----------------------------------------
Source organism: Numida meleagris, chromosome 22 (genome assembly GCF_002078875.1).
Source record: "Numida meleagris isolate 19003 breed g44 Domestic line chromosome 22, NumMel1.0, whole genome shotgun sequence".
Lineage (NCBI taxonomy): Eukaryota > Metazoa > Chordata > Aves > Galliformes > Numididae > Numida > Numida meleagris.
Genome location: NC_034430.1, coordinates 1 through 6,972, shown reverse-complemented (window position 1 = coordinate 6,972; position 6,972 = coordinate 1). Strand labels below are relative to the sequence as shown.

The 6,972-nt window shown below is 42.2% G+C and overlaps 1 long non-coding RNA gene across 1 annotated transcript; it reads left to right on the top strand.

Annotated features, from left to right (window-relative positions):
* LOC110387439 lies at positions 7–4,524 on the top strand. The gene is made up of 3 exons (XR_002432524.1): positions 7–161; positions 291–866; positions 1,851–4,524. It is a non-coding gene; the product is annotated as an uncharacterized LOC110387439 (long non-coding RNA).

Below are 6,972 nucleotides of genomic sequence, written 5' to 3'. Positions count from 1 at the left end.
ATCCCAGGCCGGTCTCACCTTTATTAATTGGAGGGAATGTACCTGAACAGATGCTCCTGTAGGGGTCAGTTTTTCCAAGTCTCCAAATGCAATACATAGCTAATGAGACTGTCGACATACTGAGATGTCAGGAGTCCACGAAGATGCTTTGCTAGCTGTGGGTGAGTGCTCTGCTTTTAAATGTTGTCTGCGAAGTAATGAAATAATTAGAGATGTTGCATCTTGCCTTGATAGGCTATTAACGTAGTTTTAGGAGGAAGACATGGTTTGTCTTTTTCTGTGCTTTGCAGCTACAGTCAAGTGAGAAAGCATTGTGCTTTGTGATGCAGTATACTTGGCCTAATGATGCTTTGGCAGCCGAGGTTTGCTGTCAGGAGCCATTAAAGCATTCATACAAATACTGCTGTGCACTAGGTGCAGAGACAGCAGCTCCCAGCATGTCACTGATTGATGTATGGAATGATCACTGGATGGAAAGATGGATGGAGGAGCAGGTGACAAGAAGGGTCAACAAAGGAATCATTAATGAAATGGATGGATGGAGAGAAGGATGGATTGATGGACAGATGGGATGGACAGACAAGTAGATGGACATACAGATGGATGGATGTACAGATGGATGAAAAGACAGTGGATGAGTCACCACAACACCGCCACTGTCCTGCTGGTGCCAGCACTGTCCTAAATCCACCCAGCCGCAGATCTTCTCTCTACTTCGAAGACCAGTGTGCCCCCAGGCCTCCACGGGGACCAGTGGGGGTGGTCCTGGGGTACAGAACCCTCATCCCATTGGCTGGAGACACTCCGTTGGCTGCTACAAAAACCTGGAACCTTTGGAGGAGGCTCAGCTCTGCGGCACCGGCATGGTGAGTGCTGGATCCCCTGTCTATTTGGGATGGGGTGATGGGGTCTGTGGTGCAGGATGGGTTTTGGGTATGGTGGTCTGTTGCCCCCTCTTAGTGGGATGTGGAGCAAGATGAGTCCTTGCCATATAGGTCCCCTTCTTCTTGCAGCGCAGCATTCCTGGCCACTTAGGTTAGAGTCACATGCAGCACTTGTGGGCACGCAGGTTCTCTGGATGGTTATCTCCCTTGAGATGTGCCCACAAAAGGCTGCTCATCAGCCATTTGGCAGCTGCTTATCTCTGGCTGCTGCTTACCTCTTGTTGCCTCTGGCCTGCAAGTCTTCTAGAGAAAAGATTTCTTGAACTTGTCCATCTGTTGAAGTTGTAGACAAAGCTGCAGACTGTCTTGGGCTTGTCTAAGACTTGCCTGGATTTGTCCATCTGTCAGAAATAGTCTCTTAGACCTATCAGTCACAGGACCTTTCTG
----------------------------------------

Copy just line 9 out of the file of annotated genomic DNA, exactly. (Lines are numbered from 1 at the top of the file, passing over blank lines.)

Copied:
ATCCCAGGCCGGTCTCACCTTTATTAATTGGAGGGAATGTACCTGAACAGATGCTCCTGTAGGGGTCAGTTTTTCCAAGTCTCCAAATGCAATACATAGCTAATGAGACTGTCGACATACTGAGATGTCAGGAGTCCACGAAGATGCTTTGCTAGCTGTGGGTGAGTGCTCTGCTTTTAAATGTTGTCTGCGAAGTAATGAAATAATTAGAGATGTTGCATCTTGCCTTGATAGGCTATTAACGTAGTTTTAGGAGGAAGACATGGTTTGTCTTTTTCTGTGCTTTGCAGCTACAGTCAAGTGAGAAAGCATTGTGCTTTGTGATGCAGTATACTTGGCCTAATGATGCTTTGGCAGCCGAGGTTTGCTGTCAGGAGCCATTAAAGCATTCATACAAATACTGCTGTGCACTAGGTGCAGAGACAGCAGCTCCCAGCATGTCACTGATTGATGTATGGAATGATCACTGGATGGAAAGATGGATGGAGGAGCAGGTGACAAGAAGGGTCAACAAAGGAATCATTAATGAAATGGATGGATGGAGAGAAGGATGGATTGATGGACAGATGGGATGGACAGACAAGTAGATGGACATACAGATGGATGGATGTACAGATGGATGAAAAGACAGTGGATGAGTCACCACAACACCGCCACTGTCCTGCTGGTGCCAGCACTGTCCTAAATCCACCCAGCCGCAGATCTTCTCTCTACTTCGAAGACCAGTGTGCCCCCAGGCCTCCACGGGGACCAGTGGGGGTGGTCCTGGGGTACAGAACCCTCATCCCATTGGCTGGAGACACTCCGTTGGCTGCTACAAAAACCTGGAACCTTTGGAGGAGGCTCAGCTCTGCGGCACCGGCATGGTGAGTGCTGGATCCCCTGTCTATTTGGGATGGGGTGATGGGGTCTGTGGTGCAGGATGGGTTTTGGGTATGGTGGTCTGTTGCCCCCTCTTAGTGGGATGTGGAGCAAGATGAGTCCTTGCCATATAGGTCCCCTTCTTCTTGCAGCGCAGCATTCCTGGCCACTTAGGTTAGAGTCACATGCAGCACTTGTGGGCACGCAGGTTCTCTGGATGGTTATCTCCCTTGAGATGTGCCCACAAAAGGCTGCTCATCAGCCATTTGGCAGCTGCTTATCTCTGGCTGCTGCTTACCTCTTGTTGCCTCTGGCCTGCAAGTCTTCTAGAGAAAAGATTTCTTGAACTTGTCCATCTGTTGAAGTTGTAGACAAAGCTGCAGACTGTCTTGGGCTTGTCTAAGACTTGCCTGGATTTGTCCATCTGTCAGAAATAGTCTCTTAGACCTATCAGTCACAGGACCTTTCTG